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CHRISTOPHER COLUMBUS, a native of Genoa, having formed just idea of the figure of the earth, had several years entertained the design of finding a passage to India by the western ocean. He made his first proposal of attempting this discovery to the republic of Genoa, which treated it as visionary. He next proposed his plan to John II. king of Portugal, who, at that time, was deeply engaged in prosecuting discoveries on the African coast, for the purpose of finding a way to India. In this enterprise the Portuguese king had been at so vast an expense, with but small success, that he had no inclination to listen to the proposal. By the advice, however, of a favourite courtier, he privately gave orders to a ship, bound to the island of Cape de Verd, to attempt a discovery in the west ; but the navigators, through ignorance and irresolution, failing in the design, turned the project of Columbus into ridicule.

Indignant at this dishonourable artifice, Columbus left Portugal; and, having previously sent his brother Bartholomew into England to solicit the patronage of Henry VII, repaired to Ferdinand and Isabella, king and queen of Spain. It was not till he had surmounted numerous obstacles, and spent seven years in painful solicitation, that he obtained what he sought. "To the

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1492. Honour of Isabella, and of her sex, the scheme of Columbus was

first countenanced by the queen. Through the influence of Juan Perez, a Spanish priest, and Lewis Santangel, an officer of the king's household, she was persuaded to listen to his request ; and, after he had been twice repulsed, to recall him to court. She now offered to pledge her jewels, to defray the expense of the proposed equipment, amounting to no more than two thousand five hundred crowns; but this sum was advanced by Santangel, and the queen saved from so mortifying an expedient.

On the 17th day of April, 1492, an agreement was made by Columbus with their Catholic majesties : That, if he should make any discoveries, he should sustain the office of viceroy by land, and admiral by sea, with the advantage of the tenth part of the profits, accruing from the productions and commerce of all the countries discovered; and these dignities and privileges were not to be limited to his own person, but to be hereditary in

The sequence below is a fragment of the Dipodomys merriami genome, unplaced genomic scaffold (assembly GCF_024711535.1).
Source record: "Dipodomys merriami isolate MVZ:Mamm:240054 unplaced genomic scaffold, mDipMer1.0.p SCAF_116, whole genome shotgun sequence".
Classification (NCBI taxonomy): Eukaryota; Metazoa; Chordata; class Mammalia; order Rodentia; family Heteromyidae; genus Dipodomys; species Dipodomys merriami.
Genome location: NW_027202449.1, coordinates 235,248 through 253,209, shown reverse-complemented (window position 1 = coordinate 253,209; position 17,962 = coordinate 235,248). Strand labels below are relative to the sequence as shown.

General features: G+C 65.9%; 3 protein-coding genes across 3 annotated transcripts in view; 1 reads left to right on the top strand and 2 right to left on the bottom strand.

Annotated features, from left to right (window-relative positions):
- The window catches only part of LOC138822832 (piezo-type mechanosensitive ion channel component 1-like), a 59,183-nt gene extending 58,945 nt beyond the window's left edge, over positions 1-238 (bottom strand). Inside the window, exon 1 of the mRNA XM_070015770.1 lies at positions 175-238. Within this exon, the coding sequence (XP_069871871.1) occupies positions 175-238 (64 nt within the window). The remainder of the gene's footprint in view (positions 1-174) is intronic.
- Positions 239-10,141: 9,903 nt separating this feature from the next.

his family. August 3.

On Friday, the 3d day of August, 1492, Columbus set sail Columbus from Palos in Spain, with three vessels and ninety men, on a sails from Spain.

voyage the most daring and grand in its design, and the most extensive and important in its result, of any that had ever been attempted. He, as admiral, commanded the largest ship, called Santa Maria ; Martin Alonzo Pinzon was captain of the Pinta; and Vincent Yañez Pinzon, captain of the Niña. Arriving at the Canaries, he on the 12th of August sent his boat ashore at Gomera, one of the most westerly of those islands, in the

hope of obtaining a vessel to take the place of the Pinta, Sept. 6.

which had been damaged in the passage from Palos. Not succeeding in this design, he refitted bis ships at the Grand Canary; and, having laid in provisions, he sailed from Gomera on the 6th of September, upon the voyage on the ocean. When

from Gomera.

1 See NOTE II.

2 Life of Columbus, c. 44. Hazard's Historical Collections, i. 1–3. Muñoz, Hist. New World, b. 2. Memorials of Columbus, p. xlviii. and Documents II, III, by which it appears, that the Privileges and Prerogatives were granted and expedited” by the king and queen “in the town of Santa Fe, in the plain of Granada, the 17th day of April, A. D. 1492,” and completed at Granada on the 30th of the same month. Though the name of Ferdinand appears connected with that of Isabella in this compact, he refused to take any part in the enterprise, as king of Arragon. The whole expense of the expedition was to be defrayed by the crown of Castile ; and Isabella reserved for her subjects of that kingdom an exclusive right to all the benefits that should accrue from its success. Throughout this transaction the conduct of Isabella was magnanimous ; and though she did not, like the Tyrian queen, conduct the great enterprise in person, yet she is entitled to similar honour: Dux fæmina facti.

3 This may be accounted the first setting out” on the grand voyage. Life of Columbus, c. 18. One of the vessels had a deck; the other two, called caravels, had none. They are thus described by Peter Martyr: “Ex regio fisco destinata sunt tria navigia; unum onerarium caveatum, alia duo levia mercatoria sine caveis, quæ ab Hispanis caravelæ vocantur.” De Orbe Novo. This contemporary writer, and, since his time, Giustiniani and Muñoz, say that the whole

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